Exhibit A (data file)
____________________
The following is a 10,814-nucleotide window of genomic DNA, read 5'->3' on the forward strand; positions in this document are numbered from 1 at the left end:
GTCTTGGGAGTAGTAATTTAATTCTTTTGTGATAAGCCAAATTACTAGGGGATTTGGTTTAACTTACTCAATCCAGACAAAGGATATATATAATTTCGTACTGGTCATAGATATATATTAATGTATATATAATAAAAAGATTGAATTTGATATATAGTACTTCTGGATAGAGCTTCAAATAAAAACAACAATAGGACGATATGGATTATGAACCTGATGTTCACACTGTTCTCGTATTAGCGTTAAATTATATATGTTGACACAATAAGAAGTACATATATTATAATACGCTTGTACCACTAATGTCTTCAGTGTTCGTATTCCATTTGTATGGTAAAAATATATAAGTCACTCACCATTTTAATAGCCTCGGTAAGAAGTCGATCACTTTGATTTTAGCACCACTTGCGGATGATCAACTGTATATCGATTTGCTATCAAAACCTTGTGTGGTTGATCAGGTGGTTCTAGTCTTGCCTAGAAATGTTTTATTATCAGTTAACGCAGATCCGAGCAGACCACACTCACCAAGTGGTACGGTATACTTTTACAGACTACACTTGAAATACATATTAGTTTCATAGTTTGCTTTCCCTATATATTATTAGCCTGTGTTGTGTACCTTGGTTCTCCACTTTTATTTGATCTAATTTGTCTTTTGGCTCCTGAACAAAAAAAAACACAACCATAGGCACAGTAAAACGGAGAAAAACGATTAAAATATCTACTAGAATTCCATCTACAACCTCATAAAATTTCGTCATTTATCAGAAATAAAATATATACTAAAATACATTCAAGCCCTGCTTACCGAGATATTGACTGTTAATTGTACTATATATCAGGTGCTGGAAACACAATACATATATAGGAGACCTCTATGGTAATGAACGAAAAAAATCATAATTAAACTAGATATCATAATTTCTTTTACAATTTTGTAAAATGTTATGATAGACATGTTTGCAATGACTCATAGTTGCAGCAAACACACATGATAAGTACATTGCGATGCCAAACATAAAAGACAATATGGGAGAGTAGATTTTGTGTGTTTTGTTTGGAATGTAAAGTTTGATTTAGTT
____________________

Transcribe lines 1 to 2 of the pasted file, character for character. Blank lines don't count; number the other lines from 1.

The following is a 10,814-nucleotide window of genomic DNA, read 5'->3' on the forward strand; positions in this document are numbered from 1 at the left end:
GTCTTGGGAGTAGTAATTTAATTCTTTTGTGATAAGCCAAATTACTAGGGGATTTGGTTTAACTTACTCAATCCAGACAAAGGATATATATAATTTCGTACTGGTCATAGATATATATTAATGTATATATAATAAAAAGATTGAATTTGATATATAGTACTTCTGGATAGAGCTTCAAATAAAAACAACAATAGGACGATATGGATTATGAACCTGATGTTCACACTGTTCTCGTATTAGCGTTAAATTATATATGTTGACACAATAAGAAGTACATATATTATAATACGCTTGTACCACTAATGTCTTCAGTGTTCGTATTCCATTTGTATGGTAAAAATATATAAGTCACTCACCATTTTAATAGCCTCGGTAAGAAGTCGATCACTTTGATTTTAGCACCACTTGCGGATGATCAACTGTATATCGATTTGCTATCAAAACCTTGTGTGGTTGATCAGGTGGTTCTAGTCTTGCCTAGAAATGTTTTATTATCAGTTAACGCAGATCCGAGCAGACCACACTCACCAAGTGGTACGGTATACTTTTACAGACTACACTTGAAATACATATTAGTTTCATAGTTTGCTTTCCCTATATATTATTAGCCTGTGTTGTGTACCTTGGTTCTCCACTTTTATTTGATCTAATTTGTCTTTTGGCTCCTGAACAAAAAAAAACACAACCATAGGCACAGTAAAACGGAGAAAAACGATTAAAATATCTACTAGAATTCCATCTACAACCTCATAAAATTTCGTCATTTATCAGAAATAAAATATATACTAAAATACATTCAAGCCCTGCTTACCGAGATATTGACTGTTAATTGTACTATATATCAGGTGCTGGAAACACAATACATATATAGGAGACCTCTATGGTAATGAACGAAAAAAATCATAATTAAACTAGATATCATAATTTCTTTTACAATTTTGTAAAATGTTATGATAGACATGTTTGCAATGACTCATAGTTGCAGCAAACACACATGATAAGTACATTGCGATGCCAAACATAAAAGACAATATGGGAGAGTAGATTTTGTGTGTTTTGTTTGGAATGTAAAGTTTGATTTAGTT